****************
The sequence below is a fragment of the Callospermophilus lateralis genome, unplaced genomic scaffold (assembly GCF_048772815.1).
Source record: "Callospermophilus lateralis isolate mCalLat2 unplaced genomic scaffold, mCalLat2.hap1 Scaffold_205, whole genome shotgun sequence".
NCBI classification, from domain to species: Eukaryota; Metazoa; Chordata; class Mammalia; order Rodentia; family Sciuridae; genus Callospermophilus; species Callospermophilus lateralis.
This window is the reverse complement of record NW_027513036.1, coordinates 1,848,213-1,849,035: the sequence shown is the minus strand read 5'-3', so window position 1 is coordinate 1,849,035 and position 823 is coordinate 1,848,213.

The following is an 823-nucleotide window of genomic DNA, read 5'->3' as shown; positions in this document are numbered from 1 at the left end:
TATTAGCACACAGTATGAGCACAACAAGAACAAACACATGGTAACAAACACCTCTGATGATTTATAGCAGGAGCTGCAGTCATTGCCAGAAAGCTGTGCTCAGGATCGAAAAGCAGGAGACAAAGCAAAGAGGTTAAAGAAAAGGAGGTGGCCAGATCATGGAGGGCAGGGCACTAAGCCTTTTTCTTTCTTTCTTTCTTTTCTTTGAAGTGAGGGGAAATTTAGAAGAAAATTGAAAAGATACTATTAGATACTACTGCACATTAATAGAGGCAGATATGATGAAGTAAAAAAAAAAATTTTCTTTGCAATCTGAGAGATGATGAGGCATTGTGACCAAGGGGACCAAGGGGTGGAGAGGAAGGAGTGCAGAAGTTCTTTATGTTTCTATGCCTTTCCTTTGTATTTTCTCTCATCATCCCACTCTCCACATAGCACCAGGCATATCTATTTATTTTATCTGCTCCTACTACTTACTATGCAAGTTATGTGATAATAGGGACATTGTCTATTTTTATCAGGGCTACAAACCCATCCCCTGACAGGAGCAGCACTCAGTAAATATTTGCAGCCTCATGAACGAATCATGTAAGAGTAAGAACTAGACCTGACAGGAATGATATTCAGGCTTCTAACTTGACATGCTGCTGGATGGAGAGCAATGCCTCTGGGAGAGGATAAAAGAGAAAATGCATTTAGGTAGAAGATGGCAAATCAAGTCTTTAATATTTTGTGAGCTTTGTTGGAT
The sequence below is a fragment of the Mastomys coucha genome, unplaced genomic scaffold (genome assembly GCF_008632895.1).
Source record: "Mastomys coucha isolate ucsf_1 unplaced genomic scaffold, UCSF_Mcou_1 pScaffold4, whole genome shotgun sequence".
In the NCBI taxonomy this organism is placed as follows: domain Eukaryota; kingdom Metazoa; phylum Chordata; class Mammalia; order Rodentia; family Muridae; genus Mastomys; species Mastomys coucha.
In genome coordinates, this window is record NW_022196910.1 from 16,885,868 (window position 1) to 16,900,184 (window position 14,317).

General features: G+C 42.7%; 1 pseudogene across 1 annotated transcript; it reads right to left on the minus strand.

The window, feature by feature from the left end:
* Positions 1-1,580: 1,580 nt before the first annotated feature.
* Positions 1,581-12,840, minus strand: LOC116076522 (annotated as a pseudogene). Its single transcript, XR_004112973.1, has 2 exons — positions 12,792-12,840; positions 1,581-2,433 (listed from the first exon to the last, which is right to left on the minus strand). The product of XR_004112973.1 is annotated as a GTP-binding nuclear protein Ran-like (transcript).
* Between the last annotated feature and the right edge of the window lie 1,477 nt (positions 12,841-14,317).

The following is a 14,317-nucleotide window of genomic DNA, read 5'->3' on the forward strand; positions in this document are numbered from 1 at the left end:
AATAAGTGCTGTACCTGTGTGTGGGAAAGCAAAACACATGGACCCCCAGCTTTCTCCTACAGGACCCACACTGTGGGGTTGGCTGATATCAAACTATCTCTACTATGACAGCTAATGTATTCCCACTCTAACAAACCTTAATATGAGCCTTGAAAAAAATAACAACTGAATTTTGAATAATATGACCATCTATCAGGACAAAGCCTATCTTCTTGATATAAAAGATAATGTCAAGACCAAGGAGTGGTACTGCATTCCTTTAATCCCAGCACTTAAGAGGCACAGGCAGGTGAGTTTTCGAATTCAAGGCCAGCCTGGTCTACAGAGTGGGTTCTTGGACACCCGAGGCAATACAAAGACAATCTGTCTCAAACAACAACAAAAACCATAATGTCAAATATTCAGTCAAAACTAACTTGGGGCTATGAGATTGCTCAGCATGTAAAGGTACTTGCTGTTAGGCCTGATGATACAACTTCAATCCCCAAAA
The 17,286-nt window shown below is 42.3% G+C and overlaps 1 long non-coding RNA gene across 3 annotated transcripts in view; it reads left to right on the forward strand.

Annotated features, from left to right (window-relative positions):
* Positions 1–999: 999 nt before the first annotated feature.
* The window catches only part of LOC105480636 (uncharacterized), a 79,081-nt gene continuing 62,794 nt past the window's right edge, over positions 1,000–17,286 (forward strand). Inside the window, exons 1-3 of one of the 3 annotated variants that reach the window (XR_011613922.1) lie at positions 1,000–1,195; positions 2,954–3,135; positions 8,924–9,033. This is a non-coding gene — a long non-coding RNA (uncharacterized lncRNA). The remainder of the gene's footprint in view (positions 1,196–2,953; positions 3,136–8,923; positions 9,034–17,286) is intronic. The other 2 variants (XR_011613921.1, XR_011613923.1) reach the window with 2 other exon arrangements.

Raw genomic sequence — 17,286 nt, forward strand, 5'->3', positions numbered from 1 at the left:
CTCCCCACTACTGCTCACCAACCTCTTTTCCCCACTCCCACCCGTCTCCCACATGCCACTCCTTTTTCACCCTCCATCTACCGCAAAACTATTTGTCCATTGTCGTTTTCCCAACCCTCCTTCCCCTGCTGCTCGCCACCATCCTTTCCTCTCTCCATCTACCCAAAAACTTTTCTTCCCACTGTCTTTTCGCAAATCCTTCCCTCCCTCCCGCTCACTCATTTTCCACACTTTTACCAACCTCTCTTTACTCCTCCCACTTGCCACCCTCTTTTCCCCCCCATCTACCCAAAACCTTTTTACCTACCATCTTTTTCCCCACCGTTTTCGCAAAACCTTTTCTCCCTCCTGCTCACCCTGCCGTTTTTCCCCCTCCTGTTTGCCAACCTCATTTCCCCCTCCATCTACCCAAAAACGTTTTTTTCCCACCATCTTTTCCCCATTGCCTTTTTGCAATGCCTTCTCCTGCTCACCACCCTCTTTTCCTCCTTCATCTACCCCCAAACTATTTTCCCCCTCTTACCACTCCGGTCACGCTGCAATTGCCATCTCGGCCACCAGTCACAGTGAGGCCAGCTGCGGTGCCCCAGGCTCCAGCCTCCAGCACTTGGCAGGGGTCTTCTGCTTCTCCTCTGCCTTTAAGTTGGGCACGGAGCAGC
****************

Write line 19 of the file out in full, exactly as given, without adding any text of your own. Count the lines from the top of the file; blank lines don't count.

Annotated features, from left to right (window-relative positions):